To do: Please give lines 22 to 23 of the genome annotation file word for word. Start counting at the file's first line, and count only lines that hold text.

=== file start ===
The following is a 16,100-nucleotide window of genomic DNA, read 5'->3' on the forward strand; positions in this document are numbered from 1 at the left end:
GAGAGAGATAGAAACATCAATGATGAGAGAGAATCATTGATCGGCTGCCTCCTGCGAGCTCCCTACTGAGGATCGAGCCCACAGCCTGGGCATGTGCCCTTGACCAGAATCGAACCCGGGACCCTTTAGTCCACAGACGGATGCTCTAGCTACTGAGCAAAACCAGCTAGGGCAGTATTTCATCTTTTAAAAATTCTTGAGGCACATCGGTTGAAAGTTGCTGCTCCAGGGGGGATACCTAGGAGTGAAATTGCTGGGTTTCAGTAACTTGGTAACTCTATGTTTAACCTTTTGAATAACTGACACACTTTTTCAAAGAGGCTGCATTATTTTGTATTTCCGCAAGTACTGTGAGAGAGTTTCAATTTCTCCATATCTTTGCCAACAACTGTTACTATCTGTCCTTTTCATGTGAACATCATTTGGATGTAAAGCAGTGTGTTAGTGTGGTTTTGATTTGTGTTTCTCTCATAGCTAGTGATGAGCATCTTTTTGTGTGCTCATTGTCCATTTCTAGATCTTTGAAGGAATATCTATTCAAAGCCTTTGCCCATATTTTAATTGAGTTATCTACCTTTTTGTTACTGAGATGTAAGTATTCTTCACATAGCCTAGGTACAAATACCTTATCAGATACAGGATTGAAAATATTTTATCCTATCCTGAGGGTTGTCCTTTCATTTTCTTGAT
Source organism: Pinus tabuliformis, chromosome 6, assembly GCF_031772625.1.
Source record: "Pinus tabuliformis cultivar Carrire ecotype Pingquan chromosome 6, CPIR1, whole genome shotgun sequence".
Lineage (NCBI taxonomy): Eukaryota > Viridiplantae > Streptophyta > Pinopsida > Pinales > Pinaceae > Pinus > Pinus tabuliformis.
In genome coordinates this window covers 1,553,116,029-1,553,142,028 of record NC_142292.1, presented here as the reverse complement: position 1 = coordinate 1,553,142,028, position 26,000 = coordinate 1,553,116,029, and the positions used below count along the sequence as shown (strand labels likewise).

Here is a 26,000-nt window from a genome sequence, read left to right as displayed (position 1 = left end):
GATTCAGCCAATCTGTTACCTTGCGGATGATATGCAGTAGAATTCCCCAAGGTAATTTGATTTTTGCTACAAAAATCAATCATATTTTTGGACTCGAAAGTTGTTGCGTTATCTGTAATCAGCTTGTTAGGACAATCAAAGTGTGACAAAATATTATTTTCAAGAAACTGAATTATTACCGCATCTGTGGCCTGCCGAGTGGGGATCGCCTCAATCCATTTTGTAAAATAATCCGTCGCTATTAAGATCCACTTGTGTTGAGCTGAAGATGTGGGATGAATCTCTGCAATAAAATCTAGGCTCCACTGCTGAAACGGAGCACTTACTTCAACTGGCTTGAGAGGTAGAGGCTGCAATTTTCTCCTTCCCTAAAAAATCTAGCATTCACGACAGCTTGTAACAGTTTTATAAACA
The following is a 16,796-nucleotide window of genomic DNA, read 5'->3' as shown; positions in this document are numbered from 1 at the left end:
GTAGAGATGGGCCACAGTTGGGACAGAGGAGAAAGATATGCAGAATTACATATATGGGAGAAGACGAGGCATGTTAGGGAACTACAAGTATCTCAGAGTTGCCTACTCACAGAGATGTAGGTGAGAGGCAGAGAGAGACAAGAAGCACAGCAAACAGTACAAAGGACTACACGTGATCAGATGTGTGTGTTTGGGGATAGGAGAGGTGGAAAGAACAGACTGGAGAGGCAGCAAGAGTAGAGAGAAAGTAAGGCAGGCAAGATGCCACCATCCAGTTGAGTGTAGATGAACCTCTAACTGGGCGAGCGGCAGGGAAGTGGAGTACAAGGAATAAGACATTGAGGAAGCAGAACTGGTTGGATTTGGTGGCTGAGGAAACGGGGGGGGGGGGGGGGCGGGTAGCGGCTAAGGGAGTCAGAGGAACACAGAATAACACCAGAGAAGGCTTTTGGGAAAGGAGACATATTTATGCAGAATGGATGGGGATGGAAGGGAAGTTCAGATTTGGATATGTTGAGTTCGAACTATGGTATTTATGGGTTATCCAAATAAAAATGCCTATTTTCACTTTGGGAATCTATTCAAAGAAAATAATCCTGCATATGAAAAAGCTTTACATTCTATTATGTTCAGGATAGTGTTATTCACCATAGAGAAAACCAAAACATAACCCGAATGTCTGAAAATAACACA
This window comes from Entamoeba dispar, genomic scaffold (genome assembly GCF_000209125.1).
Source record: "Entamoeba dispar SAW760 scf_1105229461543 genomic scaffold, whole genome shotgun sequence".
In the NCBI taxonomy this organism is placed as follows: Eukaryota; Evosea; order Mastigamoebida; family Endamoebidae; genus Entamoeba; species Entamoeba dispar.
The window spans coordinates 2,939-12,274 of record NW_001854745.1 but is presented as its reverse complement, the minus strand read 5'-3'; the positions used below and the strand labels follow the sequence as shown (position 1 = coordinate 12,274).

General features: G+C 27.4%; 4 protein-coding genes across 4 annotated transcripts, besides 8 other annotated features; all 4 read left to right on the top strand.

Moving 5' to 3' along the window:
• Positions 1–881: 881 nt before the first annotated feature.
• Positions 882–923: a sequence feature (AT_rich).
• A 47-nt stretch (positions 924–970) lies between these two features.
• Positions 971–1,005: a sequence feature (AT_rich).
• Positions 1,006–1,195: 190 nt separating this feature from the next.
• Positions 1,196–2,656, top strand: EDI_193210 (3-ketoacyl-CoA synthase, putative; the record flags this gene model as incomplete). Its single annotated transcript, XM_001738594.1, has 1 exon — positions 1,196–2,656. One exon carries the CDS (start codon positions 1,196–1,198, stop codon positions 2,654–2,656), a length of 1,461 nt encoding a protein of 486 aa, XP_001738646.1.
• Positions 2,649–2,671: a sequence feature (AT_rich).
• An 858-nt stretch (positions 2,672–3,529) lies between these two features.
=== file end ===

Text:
• Positions 1,196–2,656, top strand: EDI_193210 (3-ketoacyl-CoA synthase, putative; the record flags this gene model as incomplete). Its single annotated transcript, XM_001738594.1, has 1 exon — positions 1,196–2,656. One exon carries the CDS (start codon positions 1,196–1,198, stop codon positions 2,654–2,656), a length of 1,461 nt encoding a protein of 486 aa, XP_001738646.1.
• Positions 2,649–2,671: a sequence feature (AT_rich).